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£1bn coastal protection idea for Norfolk

PUBLISHED: 17:00 11 January 2010 | UPDATED: 07:22 02 July 2010

Mike Evans from the Norfolk and Suffolk Boating Association

Mike Evans from the Norfolk and Suffolk Boating Association

Ed Foss

A £1bn sea defence wall to protect the Norfolk coastline and Broads has been proposed by a leading figure in the county's boating scene.

A £1bn sea defence wall to protect the Norfolk coastline and Broads has been proposed by a leading figure in the county's boating scene.

A massive wall built out at sea and linking Great Yarmouth to Happisburgh, enclosing dozens of square miles of ocean and turning it into a freshwater haven for wildlife and tourism, could be the answer to some of the climate change challenges facing Norfolk and the northern Broads, according to Mike Evans.

Mr Evans has held a series of high profile posts in the boating world such as chairman of the Royal Yachting Association and is the current president of the Norfolk and Suffolk Boating Association, and a representative of private boat owners at the Broads Authority.

The wall would act as a 17-mile long breakwater, locking the sea out of both its own area and the delicate habitats of the Broads behind it.

Mr Evans conceded the “dramatic” concept might sound “outlandish and crazy”.

But he said that as well as being a serious consideration, it could also have the added benefit of encouraging people to think about the future of the county and the Broads network in a more radical way as the spectre of climate change and rising sea levels continues to hang over the future of the iconic and internationally important low lying wetlands.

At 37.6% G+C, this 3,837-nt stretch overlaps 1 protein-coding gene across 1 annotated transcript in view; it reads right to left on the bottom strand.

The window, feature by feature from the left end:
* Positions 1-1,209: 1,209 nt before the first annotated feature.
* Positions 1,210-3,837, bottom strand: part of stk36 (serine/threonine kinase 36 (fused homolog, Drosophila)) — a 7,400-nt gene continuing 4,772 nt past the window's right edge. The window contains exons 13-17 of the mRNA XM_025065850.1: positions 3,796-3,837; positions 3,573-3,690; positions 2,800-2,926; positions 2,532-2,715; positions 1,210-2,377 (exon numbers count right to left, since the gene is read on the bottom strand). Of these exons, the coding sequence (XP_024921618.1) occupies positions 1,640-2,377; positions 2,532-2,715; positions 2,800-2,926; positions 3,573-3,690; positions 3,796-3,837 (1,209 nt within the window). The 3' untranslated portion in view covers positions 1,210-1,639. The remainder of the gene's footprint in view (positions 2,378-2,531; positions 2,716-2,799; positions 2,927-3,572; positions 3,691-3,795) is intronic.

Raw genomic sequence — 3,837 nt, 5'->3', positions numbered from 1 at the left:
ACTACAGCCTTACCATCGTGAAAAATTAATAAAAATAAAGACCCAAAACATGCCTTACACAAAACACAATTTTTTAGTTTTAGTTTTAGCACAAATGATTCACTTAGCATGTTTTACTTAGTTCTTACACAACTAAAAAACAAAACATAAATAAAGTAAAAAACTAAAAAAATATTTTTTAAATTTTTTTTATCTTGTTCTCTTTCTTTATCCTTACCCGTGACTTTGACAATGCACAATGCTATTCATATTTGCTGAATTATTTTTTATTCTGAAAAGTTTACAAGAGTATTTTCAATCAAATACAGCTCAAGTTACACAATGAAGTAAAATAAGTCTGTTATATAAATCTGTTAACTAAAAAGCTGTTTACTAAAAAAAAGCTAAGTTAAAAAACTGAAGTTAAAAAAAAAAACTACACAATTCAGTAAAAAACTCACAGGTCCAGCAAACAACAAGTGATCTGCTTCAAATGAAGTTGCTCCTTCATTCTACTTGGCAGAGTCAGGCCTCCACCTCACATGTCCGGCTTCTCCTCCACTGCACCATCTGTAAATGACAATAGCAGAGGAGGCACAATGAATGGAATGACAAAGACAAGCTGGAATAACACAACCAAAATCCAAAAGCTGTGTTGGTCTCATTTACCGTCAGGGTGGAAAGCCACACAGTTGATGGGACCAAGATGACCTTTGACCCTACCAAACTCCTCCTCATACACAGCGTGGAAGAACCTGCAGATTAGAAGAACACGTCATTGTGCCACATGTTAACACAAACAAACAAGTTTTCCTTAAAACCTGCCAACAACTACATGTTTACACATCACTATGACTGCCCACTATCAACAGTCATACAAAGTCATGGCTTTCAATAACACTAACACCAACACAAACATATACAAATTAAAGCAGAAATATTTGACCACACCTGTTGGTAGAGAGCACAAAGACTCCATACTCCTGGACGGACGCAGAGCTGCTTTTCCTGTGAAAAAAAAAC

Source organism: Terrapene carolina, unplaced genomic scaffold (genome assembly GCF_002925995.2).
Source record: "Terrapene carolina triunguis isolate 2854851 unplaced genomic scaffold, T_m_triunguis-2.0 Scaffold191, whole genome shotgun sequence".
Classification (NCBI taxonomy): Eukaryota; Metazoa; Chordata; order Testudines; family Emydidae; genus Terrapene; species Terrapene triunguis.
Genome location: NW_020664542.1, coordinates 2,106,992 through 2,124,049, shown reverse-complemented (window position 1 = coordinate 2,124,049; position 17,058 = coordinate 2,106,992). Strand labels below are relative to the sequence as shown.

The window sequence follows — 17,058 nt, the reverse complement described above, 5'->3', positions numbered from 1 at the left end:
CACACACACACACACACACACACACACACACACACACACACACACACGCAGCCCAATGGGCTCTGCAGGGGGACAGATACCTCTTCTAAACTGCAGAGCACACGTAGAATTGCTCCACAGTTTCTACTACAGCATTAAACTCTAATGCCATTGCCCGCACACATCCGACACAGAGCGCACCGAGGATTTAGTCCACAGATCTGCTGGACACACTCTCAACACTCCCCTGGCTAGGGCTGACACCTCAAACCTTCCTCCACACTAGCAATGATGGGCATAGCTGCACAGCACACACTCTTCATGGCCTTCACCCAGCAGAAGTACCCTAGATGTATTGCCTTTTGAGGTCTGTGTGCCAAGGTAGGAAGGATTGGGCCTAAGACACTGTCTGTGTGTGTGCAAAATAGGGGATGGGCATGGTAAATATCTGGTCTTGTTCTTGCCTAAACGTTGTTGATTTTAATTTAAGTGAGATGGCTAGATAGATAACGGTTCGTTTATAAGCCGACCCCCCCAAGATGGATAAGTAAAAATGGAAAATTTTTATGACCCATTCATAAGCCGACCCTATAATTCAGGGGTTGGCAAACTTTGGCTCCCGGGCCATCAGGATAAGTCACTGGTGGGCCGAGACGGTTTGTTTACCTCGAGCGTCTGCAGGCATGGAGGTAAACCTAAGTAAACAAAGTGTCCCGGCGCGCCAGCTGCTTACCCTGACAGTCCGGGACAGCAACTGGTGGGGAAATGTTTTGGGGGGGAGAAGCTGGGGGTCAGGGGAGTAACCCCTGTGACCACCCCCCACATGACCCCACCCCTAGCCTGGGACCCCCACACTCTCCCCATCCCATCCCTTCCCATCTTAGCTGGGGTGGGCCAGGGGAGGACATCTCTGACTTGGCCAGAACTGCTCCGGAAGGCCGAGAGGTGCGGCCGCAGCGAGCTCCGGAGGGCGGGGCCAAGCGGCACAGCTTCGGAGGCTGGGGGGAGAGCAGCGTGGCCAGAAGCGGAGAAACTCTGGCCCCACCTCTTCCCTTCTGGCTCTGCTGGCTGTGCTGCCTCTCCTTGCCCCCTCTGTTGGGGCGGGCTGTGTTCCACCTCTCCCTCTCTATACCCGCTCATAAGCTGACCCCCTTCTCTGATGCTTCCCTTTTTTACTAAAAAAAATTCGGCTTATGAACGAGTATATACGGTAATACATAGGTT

“We need to think radically and we need to think big,” said Mr Evans, who lives in Wroxham.

“Some may think initially it is a crazy idea, but the more they think about it, the more I hope they will collect all the problems we face together and realise that perhaps there is indeed something in it.

“I have run the idea past a fair few people already and many of them have come to exactly that conclusion.”

The wall, which has been given a theoretical cost of £1bn, would give a string of benefits, said Mr Evans, including:

Protecting the Broads

Potentially increasing the land area rather than reducing it

Creating a scheme with the same level of environmental profile as the Eden project in Cornwall

Creating jobs and recreational tourism

Helping to hit house building targets

Providing acceptable places to build windfarms

Storing surplus winter run off water, able to recharge the Broads when summer levels are low

The idea had precedent, said Mr Evans, with examples such as the freshwater Islemeer, a 400-plus square mile shallow lake in the central Netherlands reclaimed from an inland sea in the 1930s.

Paul Thomas, of the EDP's sister publication Anglia Afloat, where Mr Evans' idea has been revealed and discussed in the current January and February edition, said funding would clearly be a difficult hurdle.

But he added: “If the government can throw billions at the banks, the price of this project which could save such a valuable piece of landscape is put in context.

Anglia Afloat is conducting a web poll on the subject. Log on to www.angliaafloat.co.uk to take part.

What do you think? Write to Evening News letters at Prospect House, Rouen Road, Norwich, NR1 1RE, or email eveningnewsletters@archant.co.uk

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